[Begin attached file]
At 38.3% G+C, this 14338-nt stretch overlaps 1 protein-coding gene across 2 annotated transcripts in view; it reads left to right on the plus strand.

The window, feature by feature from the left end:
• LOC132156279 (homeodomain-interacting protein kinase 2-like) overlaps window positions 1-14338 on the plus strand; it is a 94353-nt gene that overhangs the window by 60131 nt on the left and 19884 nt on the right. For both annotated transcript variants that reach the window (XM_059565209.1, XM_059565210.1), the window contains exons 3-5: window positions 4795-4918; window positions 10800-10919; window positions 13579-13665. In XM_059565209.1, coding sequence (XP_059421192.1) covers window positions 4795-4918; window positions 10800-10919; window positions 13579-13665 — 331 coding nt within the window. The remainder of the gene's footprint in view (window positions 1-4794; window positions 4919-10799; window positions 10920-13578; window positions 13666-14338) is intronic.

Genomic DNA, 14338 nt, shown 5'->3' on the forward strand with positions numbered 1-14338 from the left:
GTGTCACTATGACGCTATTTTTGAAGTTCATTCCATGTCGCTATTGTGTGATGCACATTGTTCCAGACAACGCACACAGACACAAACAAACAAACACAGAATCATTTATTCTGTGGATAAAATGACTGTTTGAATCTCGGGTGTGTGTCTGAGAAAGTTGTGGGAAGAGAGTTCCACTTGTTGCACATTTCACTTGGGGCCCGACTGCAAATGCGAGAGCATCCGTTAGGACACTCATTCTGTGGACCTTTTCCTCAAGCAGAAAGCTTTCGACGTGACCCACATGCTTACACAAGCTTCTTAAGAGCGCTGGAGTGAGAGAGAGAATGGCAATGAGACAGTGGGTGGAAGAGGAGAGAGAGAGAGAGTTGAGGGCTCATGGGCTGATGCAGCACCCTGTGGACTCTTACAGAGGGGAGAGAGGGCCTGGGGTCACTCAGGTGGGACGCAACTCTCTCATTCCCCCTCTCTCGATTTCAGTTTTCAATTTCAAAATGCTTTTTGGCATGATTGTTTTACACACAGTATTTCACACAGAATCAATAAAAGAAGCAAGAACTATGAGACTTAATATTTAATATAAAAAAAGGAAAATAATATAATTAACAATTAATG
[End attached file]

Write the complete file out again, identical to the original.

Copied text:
At 38.3% G+C, this 14338-nt stretch overlaps 1 protein-coding gene across 2 annotated transcripts in view; it reads left to right on the plus strand.

The window, feature by feature from the left end:
• LOC132156279 (homeodomain-interacting protein kinase 2-like) overlaps window positions 1-14338 on the plus strand; it is a 94353-nt gene that overhangs the window by 60131 nt on the left and 19884 nt on the right. For both annotated transcript variants that reach the window (XM_059565209.1, XM_059565210.1), the window contains exons 3-5: window positions 4795-4918; window positions 10800-10919; window positions 13579-13665. In XM_059565209.1, coding sequence (XP_059421192.1) covers window positions 4795-4918; window positions 10800-10919; window positions 13579-13665 — 331 coding nt within the window. The remainder of the gene's footprint in view (window positions 1-4794; window positions 4919-10799; window positions 10920-13578; window positions 13666-14338) is intronic.

Genomic DNA, 14338 nt, shown 5'->3' on the forward strand with positions numbered 1-14338 from the left:
GTGTCACTATGACGCTATTTTTGAAGTTCATTCCATGTCGCTATTGTGTGATGCACATTGTTCCAGACAACGCACACAGACACAAACAAACAAACACAGAATCATTTATTCTGTGGATAAAATGACTGTTTGAATCTCGGGTGTGTGTCTGAGAAAGTTGTGGGAAGAGAGTTCCACTTGTTGCACATTTCACTTGGGGCCCGACTGCAAATGCGAGAGCATCCGTTAGGACACTCATTCTGTGGACCTTTTCCTCAAGCAGAAAGCTTTCGACGTGACCCACATGCTTACACAAGCTTCTTAAGAGCGCTGGAGTGAGAGAGAGAATGGCAATGAGACAGTGGGTGGAAGAGGAGAGAGAGAGAGAGTTGAGGGCTCATGGGCTGATGCAGCACCCTGTGGACTCTTACAGAGGGGAGAGAGGGCCTGGGGTCACTCAGGTGGGACGCAACTCTCTCATTCCCCCTCTCTCGATTTCAGTTTTCAATTTCAAAATGCTTTTTGGCATGATTGTTTTACACACAGTATTTCACACAGAATCAATAAAAGAAGCAAGAACTATGAGACTTAATATTTAATATAAAAAAAGGAAAATAATATAATTAACAATTAATG